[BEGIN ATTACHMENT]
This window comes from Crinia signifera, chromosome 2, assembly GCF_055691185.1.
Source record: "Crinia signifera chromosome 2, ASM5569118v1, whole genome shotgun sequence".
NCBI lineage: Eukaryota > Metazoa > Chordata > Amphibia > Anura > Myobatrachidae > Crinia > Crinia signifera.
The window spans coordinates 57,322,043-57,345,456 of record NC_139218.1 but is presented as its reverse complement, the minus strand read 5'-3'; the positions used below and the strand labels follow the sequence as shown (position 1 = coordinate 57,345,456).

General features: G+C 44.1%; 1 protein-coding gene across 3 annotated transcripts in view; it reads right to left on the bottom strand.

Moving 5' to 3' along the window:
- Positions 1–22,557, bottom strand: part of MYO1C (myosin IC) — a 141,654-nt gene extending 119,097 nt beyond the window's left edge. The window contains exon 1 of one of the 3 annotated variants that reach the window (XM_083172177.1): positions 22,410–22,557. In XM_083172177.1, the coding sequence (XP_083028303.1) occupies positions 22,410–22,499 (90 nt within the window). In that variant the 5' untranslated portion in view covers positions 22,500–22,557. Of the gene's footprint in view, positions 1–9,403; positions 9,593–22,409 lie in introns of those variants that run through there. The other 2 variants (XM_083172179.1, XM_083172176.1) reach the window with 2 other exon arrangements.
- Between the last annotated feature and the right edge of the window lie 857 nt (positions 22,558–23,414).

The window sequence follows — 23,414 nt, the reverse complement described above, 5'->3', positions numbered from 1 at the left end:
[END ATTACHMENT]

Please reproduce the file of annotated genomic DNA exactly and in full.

This window comes from Crinia signifera, chromosome 2, assembly GCF_055691185.1.
Source record: "Crinia signifera chromosome 2, ASM5569118v1, whole genome shotgun sequence".
NCBI lineage: Eukaryota > Metazoa > Chordata > Amphibia > Anura > Myobatrachidae > Crinia > Crinia signifera.
The window spans coordinates 57,322,043-57,345,456 of record NC_139218.1 but is presented as its reverse complement, the minus strand read 5'-3'; the positions used below and the strand labels follow the sequence as shown (position 1 = coordinate 57,345,456).

General features: G+C 44.1%; 1 protein-coding gene across 3 annotated transcripts in view; it reads right to left on the bottom strand.

Moving 5' to 3' along the window:
- Positions 1–22,557, bottom strand: part of MYO1C (myosin IC) — a 141,654-nt gene extending 119,097 nt beyond the window's left edge. The window contains exon 1 of one of the 3 annotated variants that reach the window (XM_083172177.1): positions 22,410–22,557. In XM_083172177.1, the coding sequence (XP_083028303.1) occupies positions 22,410–22,499 (90 nt within the window). In that variant the 5' untranslated portion in view covers positions 22,500–22,557. Of the gene's footprint in view, positions 1–9,403; positions 9,593–22,409 lie in introns of those variants that run through there. The other 2 variants (XM_083172179.1, XM_083172176.1) reach the window with 2 other exon arrangements.
- Between the last annotated feature and the right edge of the window lie 857 nt (positions 22,558–23,414).

The window sequence follows — 23,414 nt, the reverse complement described above, 5'->3', positions numbered from 1 at the left end: